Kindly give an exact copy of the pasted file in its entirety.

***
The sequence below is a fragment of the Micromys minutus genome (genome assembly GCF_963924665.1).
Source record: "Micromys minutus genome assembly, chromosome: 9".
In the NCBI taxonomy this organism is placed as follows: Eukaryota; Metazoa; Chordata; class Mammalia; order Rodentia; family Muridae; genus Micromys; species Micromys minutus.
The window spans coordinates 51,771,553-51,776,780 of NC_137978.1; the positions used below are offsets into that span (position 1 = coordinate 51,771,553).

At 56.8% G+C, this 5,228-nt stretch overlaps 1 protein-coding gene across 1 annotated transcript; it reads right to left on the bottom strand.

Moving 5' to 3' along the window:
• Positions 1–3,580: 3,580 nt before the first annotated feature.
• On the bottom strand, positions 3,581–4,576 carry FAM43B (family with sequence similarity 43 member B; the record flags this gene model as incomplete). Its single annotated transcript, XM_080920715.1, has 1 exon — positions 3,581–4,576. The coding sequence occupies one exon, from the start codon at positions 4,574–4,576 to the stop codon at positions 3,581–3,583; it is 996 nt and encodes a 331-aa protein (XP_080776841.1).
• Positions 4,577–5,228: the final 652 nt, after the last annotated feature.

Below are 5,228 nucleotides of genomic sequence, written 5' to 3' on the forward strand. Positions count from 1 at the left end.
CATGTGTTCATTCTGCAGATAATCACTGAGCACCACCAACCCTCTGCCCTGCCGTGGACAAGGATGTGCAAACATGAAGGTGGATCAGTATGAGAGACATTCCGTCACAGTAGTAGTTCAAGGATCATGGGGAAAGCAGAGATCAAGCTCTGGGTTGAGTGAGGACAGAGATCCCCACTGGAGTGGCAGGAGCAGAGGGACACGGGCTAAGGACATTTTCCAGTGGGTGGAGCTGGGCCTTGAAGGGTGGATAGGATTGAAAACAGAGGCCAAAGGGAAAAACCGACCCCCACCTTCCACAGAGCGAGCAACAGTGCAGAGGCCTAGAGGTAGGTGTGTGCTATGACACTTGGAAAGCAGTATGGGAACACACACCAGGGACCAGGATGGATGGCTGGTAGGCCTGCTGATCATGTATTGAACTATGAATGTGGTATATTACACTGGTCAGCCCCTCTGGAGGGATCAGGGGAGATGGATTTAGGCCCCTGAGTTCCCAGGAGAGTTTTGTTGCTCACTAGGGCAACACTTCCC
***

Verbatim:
The sequence below is a fragment of the Micromys minutus genome (genome assembly GCF_963924665.1).
Source record: "Micromys minutus genome assembly, chromosome: 9".
In the NCBI taxonomy this organism is placed as follows: Eukaryota; Metazoa; Chordata; class Mammalia; order Rodentia; family Muridae; genus Micromys; species Micromys minutus.
The window spans coordinates 51,771,553-51,776,780 of NC_137978.1; the positions used below are offsets into that span (position 1 = coordinate 51,771,553).

At 56.8% G+C, this 5,228-nt stretch overlaps 1 protein-coding gene across 1 annotated transcript; it reads right to left on the bottom strand.

Moving 5' to 3' along the window:
• Positions 1–3,580: 3,580 nt before the first annotated feature.
• On the bottom strand, positions 3,581–4,576 carry FAM43B (family with sequence similarity 43 member B; the record flags this gene model as incomplete). Its single annotated transcript, XM_080920715.1, has 1 exon — positions 3,581–4,576. The coding sequence occupies one exon, from the start codon at positions 4,574–4,576 to the stop codon at positions 3,581–3,583; it is 996 nt and encodes a 331-aa protein (XP_080776841.1).
• Positions 4,577–5,228: the final 652 nt, after the last annotated feature.

Below are 5,228 nucleotides of genomic sequence, written 5' to 3' on the forward strand. Positions count from 1 at the left end.
CATGTGTTCATTCTGCAGATAATCACTGAGCACCACCAACCCTCTGCCCTGCCGTGGACAAGGATGTGCAAACATGAAGGTGGATCAGTATGAGAGACATTCCGTCACAGTAGTAGTTCAAGGATCATGGGGAAAGCAGAGATCAAGCTCTGGGTTGAGTGAGGACAGAGATCCCCACTGGAGTGGCAGGAGCAGAGGGACACGGGCTAAGGACATTTTCCAGTGGGTGGAGCTGGGCCTTGAAGGGTGGATAGGATTGAAAACAGAGGCCAAAGGGAAAAACCGACCCCCACCTTCCACAGAGCGAGCAACAGTGCAGAGGCCTAGAGGTAGGTGTGTGCTATGACACTTGGAAAGCAGTATGGGAACACACACCAGGGACCAGGATGGATGGCTGGTAGGCCTGCTGATCATGTATTGAACTATGAATGTGGTATATTACACTGGTCAGCCCCTCTGGAGGGATCAGGGGAGATGGATTTAGGCCCCTGAGTTCCCAGGAGAGTTTTGTTGCTCACTAGGGCAACACTTCCC